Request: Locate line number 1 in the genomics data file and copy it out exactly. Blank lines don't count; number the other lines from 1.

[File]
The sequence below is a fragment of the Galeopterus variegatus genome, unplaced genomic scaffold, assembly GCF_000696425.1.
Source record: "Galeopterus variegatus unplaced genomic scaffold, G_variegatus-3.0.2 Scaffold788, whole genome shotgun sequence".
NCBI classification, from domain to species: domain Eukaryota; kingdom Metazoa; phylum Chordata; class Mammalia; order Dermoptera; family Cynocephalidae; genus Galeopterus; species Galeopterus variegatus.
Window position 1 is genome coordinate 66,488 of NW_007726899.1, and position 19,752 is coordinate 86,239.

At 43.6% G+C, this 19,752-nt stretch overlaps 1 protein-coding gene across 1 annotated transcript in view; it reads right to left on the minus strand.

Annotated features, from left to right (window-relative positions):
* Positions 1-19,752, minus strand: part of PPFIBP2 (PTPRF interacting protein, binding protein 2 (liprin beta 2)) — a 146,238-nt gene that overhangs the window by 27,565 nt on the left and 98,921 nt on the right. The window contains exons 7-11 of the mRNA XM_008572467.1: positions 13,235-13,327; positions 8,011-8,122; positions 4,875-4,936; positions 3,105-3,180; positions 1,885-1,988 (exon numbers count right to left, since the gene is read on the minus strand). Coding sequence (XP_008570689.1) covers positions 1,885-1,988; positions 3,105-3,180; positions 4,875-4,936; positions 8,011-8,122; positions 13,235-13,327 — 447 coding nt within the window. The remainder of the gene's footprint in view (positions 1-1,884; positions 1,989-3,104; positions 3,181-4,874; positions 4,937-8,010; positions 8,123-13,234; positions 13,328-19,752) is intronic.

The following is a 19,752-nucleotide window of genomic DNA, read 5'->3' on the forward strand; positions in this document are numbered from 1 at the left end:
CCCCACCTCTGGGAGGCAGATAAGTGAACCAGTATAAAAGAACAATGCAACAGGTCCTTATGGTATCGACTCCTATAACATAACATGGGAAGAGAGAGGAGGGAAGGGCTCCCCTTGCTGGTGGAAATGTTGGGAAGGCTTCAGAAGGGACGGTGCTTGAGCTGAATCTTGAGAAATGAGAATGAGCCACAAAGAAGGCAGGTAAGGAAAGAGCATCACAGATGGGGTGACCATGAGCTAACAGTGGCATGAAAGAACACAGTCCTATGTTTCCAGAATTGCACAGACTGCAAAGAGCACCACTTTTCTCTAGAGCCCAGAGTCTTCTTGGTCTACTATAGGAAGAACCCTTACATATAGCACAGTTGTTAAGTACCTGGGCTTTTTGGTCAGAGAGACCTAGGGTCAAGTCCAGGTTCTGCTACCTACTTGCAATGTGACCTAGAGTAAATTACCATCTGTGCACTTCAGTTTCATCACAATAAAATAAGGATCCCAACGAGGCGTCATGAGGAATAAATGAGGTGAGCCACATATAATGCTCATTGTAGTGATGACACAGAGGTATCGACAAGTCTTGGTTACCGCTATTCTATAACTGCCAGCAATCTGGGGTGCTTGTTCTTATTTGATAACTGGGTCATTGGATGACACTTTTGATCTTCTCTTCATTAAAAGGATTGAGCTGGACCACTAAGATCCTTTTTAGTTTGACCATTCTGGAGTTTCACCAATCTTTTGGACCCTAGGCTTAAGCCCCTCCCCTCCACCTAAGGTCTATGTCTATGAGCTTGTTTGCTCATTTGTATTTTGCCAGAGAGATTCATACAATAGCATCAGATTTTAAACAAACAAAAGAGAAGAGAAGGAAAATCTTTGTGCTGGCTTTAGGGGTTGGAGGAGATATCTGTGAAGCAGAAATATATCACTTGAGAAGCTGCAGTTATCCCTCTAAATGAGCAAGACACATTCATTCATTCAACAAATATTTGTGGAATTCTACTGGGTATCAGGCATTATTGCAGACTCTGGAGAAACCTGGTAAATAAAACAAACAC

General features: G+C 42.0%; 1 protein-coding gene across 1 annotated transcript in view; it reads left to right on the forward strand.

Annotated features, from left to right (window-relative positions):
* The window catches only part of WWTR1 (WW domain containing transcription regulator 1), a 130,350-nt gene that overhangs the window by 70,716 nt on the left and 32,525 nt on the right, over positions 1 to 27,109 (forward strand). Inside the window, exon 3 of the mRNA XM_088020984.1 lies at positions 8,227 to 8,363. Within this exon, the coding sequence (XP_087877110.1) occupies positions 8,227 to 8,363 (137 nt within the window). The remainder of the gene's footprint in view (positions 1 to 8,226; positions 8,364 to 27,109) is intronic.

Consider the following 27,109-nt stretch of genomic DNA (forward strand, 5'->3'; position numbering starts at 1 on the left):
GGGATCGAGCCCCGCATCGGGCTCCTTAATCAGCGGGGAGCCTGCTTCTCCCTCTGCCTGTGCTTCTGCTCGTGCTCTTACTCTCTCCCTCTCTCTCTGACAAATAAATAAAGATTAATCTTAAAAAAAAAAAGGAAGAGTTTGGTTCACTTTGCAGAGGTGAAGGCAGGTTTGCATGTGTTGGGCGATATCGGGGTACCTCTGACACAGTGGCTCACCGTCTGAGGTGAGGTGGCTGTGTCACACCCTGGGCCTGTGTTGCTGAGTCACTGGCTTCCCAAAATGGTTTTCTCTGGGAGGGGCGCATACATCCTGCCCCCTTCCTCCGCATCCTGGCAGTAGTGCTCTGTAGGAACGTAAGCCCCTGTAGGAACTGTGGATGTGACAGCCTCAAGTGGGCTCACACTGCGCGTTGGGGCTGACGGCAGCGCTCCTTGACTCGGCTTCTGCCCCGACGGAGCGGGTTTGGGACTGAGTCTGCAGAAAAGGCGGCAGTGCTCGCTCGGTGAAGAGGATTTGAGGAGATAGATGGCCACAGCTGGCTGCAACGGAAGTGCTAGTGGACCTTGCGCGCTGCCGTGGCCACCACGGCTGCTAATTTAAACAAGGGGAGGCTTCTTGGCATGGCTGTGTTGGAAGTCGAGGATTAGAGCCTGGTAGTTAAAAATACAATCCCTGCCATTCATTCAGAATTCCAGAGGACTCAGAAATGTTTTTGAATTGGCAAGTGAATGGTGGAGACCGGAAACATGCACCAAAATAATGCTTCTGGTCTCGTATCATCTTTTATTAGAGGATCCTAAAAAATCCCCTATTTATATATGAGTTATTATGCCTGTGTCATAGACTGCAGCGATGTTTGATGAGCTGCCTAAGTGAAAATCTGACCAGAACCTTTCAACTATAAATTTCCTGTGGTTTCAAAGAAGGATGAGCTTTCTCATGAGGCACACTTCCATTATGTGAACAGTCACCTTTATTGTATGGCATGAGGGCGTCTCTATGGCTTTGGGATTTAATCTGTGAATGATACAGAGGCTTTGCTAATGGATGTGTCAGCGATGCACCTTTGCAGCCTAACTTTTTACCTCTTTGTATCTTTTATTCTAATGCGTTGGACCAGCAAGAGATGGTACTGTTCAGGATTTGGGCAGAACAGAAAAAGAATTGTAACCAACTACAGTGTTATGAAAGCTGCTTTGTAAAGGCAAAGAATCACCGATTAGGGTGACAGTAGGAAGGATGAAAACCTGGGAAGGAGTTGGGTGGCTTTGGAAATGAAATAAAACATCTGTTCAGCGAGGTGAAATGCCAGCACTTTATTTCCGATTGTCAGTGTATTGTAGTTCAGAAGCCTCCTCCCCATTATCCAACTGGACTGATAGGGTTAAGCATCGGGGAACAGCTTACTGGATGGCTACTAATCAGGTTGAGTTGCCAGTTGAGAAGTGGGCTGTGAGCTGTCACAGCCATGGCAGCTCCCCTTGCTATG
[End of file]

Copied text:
The sequence below is a fragment of the Galeopterus variegatus genome, unplaced genomic scaffold, assembly GCF_000696425.1.